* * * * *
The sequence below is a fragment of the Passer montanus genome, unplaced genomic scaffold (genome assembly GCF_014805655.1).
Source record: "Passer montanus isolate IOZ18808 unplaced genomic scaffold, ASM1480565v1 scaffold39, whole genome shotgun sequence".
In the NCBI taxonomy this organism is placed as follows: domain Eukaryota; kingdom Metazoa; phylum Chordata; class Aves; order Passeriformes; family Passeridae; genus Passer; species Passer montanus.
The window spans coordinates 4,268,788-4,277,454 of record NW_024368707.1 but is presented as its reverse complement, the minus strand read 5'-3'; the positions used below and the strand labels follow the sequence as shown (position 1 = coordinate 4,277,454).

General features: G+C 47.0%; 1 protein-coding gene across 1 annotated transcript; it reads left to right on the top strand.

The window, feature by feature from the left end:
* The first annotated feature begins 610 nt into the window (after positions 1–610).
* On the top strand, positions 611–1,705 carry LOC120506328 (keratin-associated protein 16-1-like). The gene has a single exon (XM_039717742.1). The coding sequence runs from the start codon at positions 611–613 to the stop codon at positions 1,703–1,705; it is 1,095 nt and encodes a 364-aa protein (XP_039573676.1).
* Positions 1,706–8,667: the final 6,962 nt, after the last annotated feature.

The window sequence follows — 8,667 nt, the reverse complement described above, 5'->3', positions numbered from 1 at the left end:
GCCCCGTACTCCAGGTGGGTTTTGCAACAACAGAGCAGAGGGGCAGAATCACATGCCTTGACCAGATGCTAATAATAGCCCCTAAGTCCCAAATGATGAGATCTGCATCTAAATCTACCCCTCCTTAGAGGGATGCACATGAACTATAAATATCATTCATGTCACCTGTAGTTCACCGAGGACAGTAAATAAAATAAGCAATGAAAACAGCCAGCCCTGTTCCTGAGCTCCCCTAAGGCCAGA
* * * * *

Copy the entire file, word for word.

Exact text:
The sequence below is a fragment of the Passer montanus genome, unplaced genomic scaffold (genome assembly GCF_014805655.1).
Source record: "Passer montanus isolate IOZ18808 unplaced genomic scaffold, ASM1480565v1 scaffold39, whole genome shotgun sequence".
In the NCBI taxonomy this organism is placed as follows: domain Eukaryota; kingdom Metazoa; phylum Chordata; class Aves; order Passeriformes; family Passeridae; genus Passer; species Passer montanus.
The window spans coordinates 4,268,788-4,277,454 of record NW_024368707.1 but is presented as its reverse complement, the minus strand read 5'-3'; the positions used below and the strand labels follow the sequence as shown (position 1 = coordinate 4,277,454).

General features: G+C 47.0%; 1 protein-coding gene across 1 annotated transcript; it reads left to right on the top strand.

The window, feature by feature from the left end:
* The first annotated feature begins 610 nt into the window (after positions 1–610).
* On the top strand, positions 611–1,705 carry LOC120506328 (keratin-associated protein 16-1-like). The gene has a single exon (XM_039717742.1). The coding sequence runs from the start codon at positions 611–613 to the stop codon at positions 1,703–1,705; it is 1,095 nt and encodes a 364-aa protein (XP_039573676.1).
* Positions 1,706–8,667: the final 6,962 nt, after the last annotated feature.

The window sequence follows — 8,667 nt, the reverse complement described above, 5'->3', positions numbered from 1 at the left end:
GCCCCGTACTCCAGGTGGGTTTTGCAACAACAGAGCAGAGGGGCAGAATCACATGCCTTGACCAGATGCTAATAATAGCCCCTAAGTCCCAAATGATGAGATCTGCATCTAAATCTACCCCTCCTTAGAGGGATGCACATGAACTATAAATATCATTCATGTCACCTGTAGTTCACCGAGGACAGTAAATAAAATAAGCAATGAAAACAGCCAGCCCTGTTCCTGAGCTCCCCTAAGGCCAGA